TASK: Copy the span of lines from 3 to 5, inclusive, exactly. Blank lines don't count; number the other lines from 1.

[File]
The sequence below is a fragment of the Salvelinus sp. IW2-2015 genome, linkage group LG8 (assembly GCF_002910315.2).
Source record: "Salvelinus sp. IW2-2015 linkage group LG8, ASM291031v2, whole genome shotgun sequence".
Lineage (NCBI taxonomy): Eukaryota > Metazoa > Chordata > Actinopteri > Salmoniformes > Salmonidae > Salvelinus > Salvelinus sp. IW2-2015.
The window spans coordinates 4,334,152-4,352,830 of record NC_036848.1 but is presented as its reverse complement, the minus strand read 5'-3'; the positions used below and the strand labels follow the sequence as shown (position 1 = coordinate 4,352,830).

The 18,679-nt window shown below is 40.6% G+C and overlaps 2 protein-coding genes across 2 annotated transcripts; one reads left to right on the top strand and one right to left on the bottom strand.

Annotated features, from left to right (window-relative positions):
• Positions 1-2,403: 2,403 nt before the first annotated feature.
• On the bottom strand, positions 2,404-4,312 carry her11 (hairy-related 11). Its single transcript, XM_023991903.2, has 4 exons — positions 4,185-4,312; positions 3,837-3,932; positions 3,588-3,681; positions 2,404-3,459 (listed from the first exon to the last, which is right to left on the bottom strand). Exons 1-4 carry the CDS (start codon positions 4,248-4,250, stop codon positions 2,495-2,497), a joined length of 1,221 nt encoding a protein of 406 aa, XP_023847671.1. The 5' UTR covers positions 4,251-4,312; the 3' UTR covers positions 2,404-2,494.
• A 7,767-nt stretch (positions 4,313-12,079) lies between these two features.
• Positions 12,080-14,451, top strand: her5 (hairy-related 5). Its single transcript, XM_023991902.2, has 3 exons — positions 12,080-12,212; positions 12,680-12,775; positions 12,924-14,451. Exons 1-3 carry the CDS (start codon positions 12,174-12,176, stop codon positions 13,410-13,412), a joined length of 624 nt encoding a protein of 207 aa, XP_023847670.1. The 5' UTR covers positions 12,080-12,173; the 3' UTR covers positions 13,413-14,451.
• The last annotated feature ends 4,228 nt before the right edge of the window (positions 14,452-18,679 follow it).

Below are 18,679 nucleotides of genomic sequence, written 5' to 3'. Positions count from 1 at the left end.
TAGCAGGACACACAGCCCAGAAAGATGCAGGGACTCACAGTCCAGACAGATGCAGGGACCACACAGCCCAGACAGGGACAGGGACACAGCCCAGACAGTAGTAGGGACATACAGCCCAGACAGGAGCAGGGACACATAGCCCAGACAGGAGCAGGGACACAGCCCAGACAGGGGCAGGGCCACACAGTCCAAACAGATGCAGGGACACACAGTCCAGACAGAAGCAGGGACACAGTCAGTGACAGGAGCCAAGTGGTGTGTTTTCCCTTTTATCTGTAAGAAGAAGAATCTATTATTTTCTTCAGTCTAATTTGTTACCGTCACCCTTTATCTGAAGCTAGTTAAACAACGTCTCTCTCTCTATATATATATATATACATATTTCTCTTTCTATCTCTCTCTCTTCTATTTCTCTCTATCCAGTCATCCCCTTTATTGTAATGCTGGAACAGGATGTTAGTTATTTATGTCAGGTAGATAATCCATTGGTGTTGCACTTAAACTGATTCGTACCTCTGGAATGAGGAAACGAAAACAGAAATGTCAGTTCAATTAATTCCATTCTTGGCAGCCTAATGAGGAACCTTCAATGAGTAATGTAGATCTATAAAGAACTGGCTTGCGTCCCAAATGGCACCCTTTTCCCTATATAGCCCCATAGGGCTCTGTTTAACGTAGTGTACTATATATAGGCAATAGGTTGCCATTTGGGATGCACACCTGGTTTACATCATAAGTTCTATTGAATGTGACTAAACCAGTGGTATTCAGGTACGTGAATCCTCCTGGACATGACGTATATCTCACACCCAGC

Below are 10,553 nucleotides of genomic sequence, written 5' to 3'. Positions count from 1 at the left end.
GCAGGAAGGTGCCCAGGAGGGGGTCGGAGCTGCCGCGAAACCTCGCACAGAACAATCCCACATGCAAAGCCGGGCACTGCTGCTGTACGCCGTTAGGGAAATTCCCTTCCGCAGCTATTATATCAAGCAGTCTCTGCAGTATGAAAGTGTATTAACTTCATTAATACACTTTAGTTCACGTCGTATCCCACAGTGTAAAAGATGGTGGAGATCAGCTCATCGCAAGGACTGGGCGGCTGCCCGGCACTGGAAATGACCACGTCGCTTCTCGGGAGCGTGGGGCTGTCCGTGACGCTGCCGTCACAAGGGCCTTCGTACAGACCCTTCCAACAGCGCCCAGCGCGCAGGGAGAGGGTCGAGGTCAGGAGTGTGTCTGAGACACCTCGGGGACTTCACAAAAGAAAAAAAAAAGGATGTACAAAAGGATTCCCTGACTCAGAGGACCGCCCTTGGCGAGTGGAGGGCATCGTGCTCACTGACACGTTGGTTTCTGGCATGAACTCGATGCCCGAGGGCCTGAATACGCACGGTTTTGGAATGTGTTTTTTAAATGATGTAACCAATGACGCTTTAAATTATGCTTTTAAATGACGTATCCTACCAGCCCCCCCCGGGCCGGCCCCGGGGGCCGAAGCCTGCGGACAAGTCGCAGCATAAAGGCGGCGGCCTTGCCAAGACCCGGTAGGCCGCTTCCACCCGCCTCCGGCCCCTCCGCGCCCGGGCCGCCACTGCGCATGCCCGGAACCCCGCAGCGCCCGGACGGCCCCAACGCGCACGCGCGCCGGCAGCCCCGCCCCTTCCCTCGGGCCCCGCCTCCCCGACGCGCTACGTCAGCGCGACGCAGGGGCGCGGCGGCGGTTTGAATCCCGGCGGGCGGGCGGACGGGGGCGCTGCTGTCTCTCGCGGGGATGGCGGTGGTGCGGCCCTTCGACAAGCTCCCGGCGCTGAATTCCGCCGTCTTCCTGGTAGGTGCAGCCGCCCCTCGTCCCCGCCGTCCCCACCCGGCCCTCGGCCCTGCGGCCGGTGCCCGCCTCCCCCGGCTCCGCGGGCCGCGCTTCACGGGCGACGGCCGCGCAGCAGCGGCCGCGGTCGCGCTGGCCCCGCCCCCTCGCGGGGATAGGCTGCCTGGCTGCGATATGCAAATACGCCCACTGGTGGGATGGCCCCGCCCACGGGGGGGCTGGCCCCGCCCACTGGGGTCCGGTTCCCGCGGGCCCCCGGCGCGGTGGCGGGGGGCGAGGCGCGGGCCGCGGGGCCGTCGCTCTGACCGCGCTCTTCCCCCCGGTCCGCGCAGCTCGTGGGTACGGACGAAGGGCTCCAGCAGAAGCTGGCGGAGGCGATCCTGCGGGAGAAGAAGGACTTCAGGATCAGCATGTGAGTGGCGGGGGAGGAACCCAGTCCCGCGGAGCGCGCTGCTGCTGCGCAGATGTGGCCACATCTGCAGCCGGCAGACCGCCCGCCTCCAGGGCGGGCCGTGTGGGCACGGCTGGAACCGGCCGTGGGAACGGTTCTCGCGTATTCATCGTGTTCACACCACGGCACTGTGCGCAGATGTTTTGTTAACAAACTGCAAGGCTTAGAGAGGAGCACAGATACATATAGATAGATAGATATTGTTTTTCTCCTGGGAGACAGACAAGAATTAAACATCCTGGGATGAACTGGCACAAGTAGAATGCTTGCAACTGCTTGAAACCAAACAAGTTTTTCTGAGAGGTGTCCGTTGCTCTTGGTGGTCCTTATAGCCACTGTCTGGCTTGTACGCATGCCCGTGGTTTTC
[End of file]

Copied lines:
Lineage (NCBI taxonomy): Eukaryota > Metazoa > Chordata > Actinopteri > Salmoniformes > Salmonidae > Salvelinus > Salvelinus sp. IW2-2015.
The window spans coordinates 4,334,152-4,352,830 of record NC_036848.1 but is presented as its reverse complement, the minus strand read 5'-3'; the positions used below and the strand labels follow the sequence as shown (position 1 = coordinate 4,352,830).

The 18,679-nt window shown below is 40.6% G+C and overlaps 2 protein-coding genes across 2 annotated transcripts; one reads left to right on the top strand and one right to left on the bottom strand.